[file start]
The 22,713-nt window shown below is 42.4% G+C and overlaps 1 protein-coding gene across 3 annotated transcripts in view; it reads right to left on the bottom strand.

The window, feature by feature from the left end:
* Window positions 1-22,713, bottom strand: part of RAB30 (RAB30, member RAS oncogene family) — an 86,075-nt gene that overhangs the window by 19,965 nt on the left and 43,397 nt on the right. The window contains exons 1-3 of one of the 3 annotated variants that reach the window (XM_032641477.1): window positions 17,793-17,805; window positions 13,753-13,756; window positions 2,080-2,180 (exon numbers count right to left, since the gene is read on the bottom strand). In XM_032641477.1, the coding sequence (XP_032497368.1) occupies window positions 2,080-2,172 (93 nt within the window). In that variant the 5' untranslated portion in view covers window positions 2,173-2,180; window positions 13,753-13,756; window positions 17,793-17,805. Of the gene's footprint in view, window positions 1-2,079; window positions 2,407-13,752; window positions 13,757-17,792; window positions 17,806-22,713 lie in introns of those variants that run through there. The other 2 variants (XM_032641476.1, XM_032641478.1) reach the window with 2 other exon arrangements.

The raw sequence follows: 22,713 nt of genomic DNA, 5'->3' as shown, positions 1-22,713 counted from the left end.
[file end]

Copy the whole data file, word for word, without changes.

The 22,713-nt window shown below is 42.4% G+C and overlaps 1 protein-coding gene across 3 annotated transcripts in view; it reads right to left on the bottom strand.

The window, feature by feature from the left end:
* Window positions 1-22,713, bottom strand: part of RAB30 (RAB30, member RAS oncogene family) — an 86,075-nt gene that overhangs the window by 19,965 nt on the left and 43,397 nt on the right. The window contains exons 1-3 of one of the 3 annotated variants that reach the window (XM_032641477.1): window positions 17,793-17,805; window positions 13,753-13,756; window positions 2,080-2,180 (exon numbers count right to left, since the gene is read on the bottom strand). In XM_032641477.1, the coding sequence (XP_032497368.1) occupies window positions 2,080-2,172 (93 nt within the window). In that variant the 5' untranslated portion in view covers window positions 2,173-2,180; window positions 13,753-13,756; window positions 17,793-17,805. Of the gene's footprint in view, window positions 1-2,079; window positions 2,407-13,752; window positions 13,757-17,792; window positions 17,806-22,713 lie in introns of those variants that run through there. The other 2 variants (XM_032641476.1, XM_032641478.1) reach the window with 2 other exon arrangements.

The raw sequence follows: 22,713 nt of genomic DNA, 5'->3' as shown, positions 1-22,713 counted from the left end.